So after everybody’s favorite Who album, Who’s Next, in 1971, Pete Townshend set upon one-upping my favorite Who album (their fourth), 1969’s Tommy. Tommy (along with Arthur by The Kinks) laid the rock-opera groundwork. Townshend’s mission was to improve upon and expand the concept. Thus, Quadrophenia, the 1973 masterwork chronicling the tale of a Mod everyman named Jimmy, a composite character who encapsulated all the inherent angst and alienation felt by drummer Moon, bassist Entwistle, singer Daltrey and Townshend himself.
In wading thigh-high through the five-CD Quadrophenia: The Director’s Cut boxed set (released by Universal Music Enterprises in Nov. 2011), I was struck by the songs that didn’t make the album (most of which are just as good as the ones that did). Continuing the trend of releasing song “ideas” before they became full-fledged songs is a genius stroke (a trend that came to hugely popular fruition in 1995 with the first volume of Anthology by The Beatles). Who wouldn’t want to hear the genesis of “The Real Me,” for instance, or “Doctor Jimmy?” There are 25 such demos on discs three and four. Disc number five is an eight-track surround-sound DVD. Add the 100-page hard-cover book with a 13,000-word Townshend essay, track-by-track commentary, studio diary, personal notes and photographs as well as a seven-inch vinyl single of “5:15” and “Water” and you’ve got a Who bonanza.
I just hope whoever has the rights to Arthur does the same thing.
Arista/Legacy has opened up the vault to a 19-year Aretha Franklin era that heretofore just didn’t get any respect. Aretha’s greatest sides have been well-documented (you should already own Queen Of Soul: The Atlantic Recordings) as has her earlier years (Take A Look: Aretha Franklin Complete On Columbia, a monster 12-CD box). Now comes Knew You Were Waiting: The Best Of Aretha Franklin 1980-1998. At first I flinched: “uh oh, disco Aretha?” But in celebrating Lady Soul’s 70th birthday, this 16-song stunner has her successfully collaborating with Keith Richards, Eurythmics, George Benson, Whitney Houston, George Michael, Elton John and Michael McDonald. You should hear her wail “Jumping Jack Flash!” And “Freeway Of Love” sounds just as good now as when it went number three in 1985. All hail the mighty Aretha! This one’s a keeper too.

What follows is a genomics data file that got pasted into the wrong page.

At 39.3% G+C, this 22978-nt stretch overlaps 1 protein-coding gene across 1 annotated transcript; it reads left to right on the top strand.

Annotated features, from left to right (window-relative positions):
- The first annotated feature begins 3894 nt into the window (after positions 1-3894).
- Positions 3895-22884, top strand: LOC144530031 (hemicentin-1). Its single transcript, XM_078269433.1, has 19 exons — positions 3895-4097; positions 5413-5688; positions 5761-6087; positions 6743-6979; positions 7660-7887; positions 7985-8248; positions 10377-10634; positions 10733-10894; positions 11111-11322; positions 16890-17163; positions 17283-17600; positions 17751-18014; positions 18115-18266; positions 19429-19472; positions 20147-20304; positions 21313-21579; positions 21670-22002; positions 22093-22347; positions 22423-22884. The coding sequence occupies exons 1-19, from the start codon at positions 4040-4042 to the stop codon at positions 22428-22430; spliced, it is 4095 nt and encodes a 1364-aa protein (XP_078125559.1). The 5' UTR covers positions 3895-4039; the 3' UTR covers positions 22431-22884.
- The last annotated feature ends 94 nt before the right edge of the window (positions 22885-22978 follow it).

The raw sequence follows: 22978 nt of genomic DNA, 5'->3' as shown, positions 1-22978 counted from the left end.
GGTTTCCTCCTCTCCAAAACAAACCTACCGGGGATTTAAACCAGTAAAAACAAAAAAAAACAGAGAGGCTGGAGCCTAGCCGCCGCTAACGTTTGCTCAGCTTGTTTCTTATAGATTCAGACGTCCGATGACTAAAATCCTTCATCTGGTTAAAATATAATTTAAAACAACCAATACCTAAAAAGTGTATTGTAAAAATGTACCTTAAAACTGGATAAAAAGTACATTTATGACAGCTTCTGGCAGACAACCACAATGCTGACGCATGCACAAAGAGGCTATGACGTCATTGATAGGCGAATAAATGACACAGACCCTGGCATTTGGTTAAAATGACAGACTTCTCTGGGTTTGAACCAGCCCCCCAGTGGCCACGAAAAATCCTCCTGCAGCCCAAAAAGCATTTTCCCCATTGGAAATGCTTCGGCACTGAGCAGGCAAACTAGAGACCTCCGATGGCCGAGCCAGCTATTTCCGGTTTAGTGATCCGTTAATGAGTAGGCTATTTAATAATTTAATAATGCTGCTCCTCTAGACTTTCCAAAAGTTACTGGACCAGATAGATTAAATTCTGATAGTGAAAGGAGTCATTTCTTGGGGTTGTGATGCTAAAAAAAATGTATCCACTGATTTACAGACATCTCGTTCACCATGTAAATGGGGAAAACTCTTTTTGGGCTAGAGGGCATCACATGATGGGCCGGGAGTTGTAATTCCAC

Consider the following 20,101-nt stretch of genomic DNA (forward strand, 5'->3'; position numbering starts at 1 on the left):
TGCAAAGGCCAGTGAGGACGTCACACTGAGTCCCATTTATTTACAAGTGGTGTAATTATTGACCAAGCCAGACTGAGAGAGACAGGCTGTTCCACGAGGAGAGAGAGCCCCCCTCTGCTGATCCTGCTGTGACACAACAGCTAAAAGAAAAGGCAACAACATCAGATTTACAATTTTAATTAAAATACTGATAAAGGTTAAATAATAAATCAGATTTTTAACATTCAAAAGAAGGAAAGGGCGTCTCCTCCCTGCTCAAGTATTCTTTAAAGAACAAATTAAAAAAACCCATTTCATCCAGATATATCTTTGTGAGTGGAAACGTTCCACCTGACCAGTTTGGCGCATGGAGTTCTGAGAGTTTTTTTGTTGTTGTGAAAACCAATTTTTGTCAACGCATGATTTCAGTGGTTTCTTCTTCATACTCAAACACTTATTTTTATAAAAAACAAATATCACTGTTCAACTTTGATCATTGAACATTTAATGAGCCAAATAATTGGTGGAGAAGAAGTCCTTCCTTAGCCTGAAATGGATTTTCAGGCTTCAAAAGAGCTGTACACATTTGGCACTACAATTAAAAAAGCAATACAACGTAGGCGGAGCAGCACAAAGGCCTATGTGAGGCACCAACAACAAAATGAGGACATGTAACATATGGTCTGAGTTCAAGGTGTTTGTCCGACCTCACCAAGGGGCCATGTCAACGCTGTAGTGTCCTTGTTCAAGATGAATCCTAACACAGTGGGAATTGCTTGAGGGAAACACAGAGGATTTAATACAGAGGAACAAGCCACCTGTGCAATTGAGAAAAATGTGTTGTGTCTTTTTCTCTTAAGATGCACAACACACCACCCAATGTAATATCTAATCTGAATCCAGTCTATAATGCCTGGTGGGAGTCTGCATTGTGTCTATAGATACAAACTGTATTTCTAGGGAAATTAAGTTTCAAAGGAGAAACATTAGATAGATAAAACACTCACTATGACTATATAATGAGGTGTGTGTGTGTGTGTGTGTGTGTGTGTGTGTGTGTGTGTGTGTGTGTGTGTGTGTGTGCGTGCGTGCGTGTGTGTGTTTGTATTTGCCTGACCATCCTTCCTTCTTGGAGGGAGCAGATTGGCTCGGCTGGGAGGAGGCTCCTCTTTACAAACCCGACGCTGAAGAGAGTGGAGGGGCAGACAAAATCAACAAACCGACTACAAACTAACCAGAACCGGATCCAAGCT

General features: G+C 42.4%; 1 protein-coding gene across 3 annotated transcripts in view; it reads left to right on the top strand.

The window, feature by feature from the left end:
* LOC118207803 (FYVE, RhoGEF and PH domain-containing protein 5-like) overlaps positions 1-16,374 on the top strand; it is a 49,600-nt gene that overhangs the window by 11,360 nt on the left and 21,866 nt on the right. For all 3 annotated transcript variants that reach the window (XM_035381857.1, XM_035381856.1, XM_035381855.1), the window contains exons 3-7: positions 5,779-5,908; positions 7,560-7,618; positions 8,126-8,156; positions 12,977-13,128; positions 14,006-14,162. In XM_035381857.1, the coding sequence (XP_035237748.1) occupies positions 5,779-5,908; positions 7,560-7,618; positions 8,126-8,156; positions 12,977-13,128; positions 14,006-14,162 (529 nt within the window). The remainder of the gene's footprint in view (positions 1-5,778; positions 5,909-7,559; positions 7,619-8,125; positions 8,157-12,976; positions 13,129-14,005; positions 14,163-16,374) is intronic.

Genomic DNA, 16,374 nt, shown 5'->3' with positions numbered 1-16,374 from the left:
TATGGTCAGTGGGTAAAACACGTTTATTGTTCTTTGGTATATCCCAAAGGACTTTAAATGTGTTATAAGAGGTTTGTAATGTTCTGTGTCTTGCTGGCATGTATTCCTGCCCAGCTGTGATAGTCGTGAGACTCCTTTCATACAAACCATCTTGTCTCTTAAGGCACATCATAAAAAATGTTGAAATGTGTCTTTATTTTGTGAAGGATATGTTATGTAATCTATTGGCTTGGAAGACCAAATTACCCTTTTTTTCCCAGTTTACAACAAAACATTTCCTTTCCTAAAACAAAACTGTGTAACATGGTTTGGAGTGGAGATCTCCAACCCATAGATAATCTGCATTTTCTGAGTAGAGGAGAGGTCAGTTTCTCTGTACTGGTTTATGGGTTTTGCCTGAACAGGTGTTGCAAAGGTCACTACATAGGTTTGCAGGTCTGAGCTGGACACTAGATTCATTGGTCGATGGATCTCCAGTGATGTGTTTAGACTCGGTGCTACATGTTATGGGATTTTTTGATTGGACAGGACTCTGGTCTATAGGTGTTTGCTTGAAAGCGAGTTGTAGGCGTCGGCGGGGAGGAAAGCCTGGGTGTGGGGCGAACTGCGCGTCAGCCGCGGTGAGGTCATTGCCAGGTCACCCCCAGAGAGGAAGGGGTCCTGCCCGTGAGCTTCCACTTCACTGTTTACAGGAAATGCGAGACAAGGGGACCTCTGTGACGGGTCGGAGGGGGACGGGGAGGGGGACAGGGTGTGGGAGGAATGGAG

What’s not a keeper is the truly awful Giant Single: The Profile Records Rap Anthology (Legacy), a two-disc mess of this label’s admittedly pioneering chapter in hip-hop history. Sure, you get such classic tracks as Run DMC’s “Walk This Way” Aerosmith duet as well as seminal cuts by DJ Quik (“Born And Raised In Compton”) and Rob Base & DJ E-Z Rock (“It Takes Two”) but the 31 tracks spread out over two and a half agonizing hours also features the kind of rappers you just want to turn the fuck off like Disco Four, Pumpkin & The Profile All-Stars, Dana Dane and Pebblee-Poo. It all sounds so antiquated now. Hip-hop’s progressed to the point where these days its sophistication, rhymes and beats are eminently listenable. Back in the day, though, rappers rapped like carnival show hucksters or totally obnoxious game show hosts, thus this set, in a word, is annoying.
Finally, Back Porch Dogma (on San Francisco’s Blind Pig Records) by Las Vegas’ Contino is well worth picking up. This eclectic roots quintet (accordion, upright bass, guitar, mandolin, harmonica, keyboards, drums and vocals) fuses zydeco, rockabilly and the blues into an Americana gumbo of satisfying proportions. 11 tracks. No filler. Opening with the great “Rotgut Run,” covering Lieber & Stoller’s “Three Cool Cats,” and even featuring a duet with Maria Muldaur (“Big Tent”), band leader Pete Contino keeps the energy high and the cool quotient consistent.